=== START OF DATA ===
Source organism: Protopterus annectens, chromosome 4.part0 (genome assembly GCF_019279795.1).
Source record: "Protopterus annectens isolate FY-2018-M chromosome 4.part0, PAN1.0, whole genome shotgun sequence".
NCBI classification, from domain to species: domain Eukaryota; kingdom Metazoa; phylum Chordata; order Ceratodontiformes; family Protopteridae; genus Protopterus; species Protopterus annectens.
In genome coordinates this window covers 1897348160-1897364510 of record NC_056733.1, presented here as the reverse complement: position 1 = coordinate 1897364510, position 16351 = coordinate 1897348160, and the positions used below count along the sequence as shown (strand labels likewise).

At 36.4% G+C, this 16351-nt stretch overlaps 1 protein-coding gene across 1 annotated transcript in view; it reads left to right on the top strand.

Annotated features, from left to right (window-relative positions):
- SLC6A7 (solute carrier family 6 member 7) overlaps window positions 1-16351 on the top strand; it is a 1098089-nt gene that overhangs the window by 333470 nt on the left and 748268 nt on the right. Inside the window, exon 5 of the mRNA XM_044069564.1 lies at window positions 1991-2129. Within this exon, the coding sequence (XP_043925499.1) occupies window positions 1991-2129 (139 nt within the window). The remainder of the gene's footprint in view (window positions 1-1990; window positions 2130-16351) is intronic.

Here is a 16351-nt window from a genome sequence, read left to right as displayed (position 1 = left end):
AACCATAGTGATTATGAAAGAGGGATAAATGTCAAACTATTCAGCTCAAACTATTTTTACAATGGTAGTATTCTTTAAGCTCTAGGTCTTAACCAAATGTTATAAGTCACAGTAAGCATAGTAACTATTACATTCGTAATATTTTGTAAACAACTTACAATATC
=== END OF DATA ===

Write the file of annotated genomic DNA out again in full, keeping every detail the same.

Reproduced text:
Source organism: Protopterus annectens, chromosome 4.part0 (genome assembly GCF_019279795.1).
Source record: "Protopterus annectens isolate FY-2018-M chromosome 4.part0, PAN1.0, whole genome shotgun sequence".
NCBI classification, from domain to species: domain Eukaryota; kingdom Metazoa; phylum Chordata; order Ceratodontiformes; family Protopteridae; genus Protopterus; species Protopterus annectens.
In genome coordinates this window covers 1897348160-1897364510 of record NC_056733.1, presented here as the reverse complement: position 1 = coordinate 1897364510, position 16351 = coordinate 1897348160, and the positions used below count along the sequence as shown (strand labels likewise).

At 36.4% G+C, this 16351-nt stretch overlaps 1 protein-coding gene across 1 annotated transcript in view; it reads left to right on the top strand.

Annotated features, from left to right (window-relative positions):
- SLC6A7 (solute carrier family 6 member 7) overlaps window positions 1-16351 on the top strand; it is a 1098089-nt gene that overhangs the window by 333470 nt on the left and 748268 nt on the right. Inside the window, exon 5 of the mRNA XM_044069564.1 lies at window positions 1991-2129. Within this exon, the coding sequence (XP_043925499.1) occupies window positions 1991-2129 (139 nt within the window). The remainder of the gene's footprint in view (window positions 1-1990; window positions 2130-16351) is intronic.

Here is a 16351-nt window from a genome sequence, read left to right as displayed (position 1 = left end):
AACCATAGTGATTATGAAAGAGGGATAAATGTCAAACTATTCAGCTCAAACTATTTTTACAATGGTAGTATTCTTTAAGCTCTAGGTCTTAACCAAATGTTATAAGTCACAGTAAGCATAGTAACTATTACATTCGTAATATTTTGTAAACAACTTACAATATC